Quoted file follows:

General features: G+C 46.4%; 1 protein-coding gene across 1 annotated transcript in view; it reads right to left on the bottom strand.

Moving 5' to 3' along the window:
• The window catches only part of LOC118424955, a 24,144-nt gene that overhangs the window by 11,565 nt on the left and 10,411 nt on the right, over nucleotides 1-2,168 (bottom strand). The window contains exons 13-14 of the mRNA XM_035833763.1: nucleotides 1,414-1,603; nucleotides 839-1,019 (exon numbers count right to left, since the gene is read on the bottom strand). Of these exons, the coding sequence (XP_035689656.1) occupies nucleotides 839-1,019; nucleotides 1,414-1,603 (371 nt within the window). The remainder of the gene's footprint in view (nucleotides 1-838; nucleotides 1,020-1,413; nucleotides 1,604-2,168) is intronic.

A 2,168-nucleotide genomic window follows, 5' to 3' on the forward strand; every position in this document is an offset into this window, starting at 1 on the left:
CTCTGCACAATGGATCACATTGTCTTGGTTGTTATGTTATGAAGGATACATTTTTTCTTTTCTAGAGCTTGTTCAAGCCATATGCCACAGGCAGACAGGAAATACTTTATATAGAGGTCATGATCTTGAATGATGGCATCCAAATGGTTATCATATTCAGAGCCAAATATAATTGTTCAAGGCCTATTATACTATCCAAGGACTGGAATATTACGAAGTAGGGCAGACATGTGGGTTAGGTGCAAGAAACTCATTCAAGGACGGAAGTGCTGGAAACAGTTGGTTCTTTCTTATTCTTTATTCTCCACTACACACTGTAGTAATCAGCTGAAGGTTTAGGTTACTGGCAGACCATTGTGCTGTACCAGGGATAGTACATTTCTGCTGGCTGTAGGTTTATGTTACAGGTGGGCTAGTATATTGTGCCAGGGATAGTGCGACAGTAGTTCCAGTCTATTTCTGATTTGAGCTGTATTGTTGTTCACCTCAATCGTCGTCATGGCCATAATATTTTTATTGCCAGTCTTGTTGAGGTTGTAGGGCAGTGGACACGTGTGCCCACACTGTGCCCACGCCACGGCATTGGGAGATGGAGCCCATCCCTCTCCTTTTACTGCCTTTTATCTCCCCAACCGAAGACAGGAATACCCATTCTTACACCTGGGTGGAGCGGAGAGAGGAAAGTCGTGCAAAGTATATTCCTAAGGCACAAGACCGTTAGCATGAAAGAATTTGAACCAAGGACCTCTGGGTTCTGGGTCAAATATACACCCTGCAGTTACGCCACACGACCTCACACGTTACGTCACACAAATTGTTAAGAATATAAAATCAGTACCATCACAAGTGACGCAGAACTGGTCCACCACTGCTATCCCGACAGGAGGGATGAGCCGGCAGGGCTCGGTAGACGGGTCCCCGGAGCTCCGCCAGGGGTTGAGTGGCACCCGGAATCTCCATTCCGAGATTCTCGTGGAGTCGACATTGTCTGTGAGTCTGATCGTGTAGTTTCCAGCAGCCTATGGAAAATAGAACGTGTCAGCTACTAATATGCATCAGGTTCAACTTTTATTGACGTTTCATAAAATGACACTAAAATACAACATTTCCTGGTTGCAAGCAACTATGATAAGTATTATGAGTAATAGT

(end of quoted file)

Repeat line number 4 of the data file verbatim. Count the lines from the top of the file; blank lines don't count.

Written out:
A 2,168-nucleotide genomic window follows, 5' to 3' on the forward strand; every position in this document is an offset into this window, starting at 1 on the left: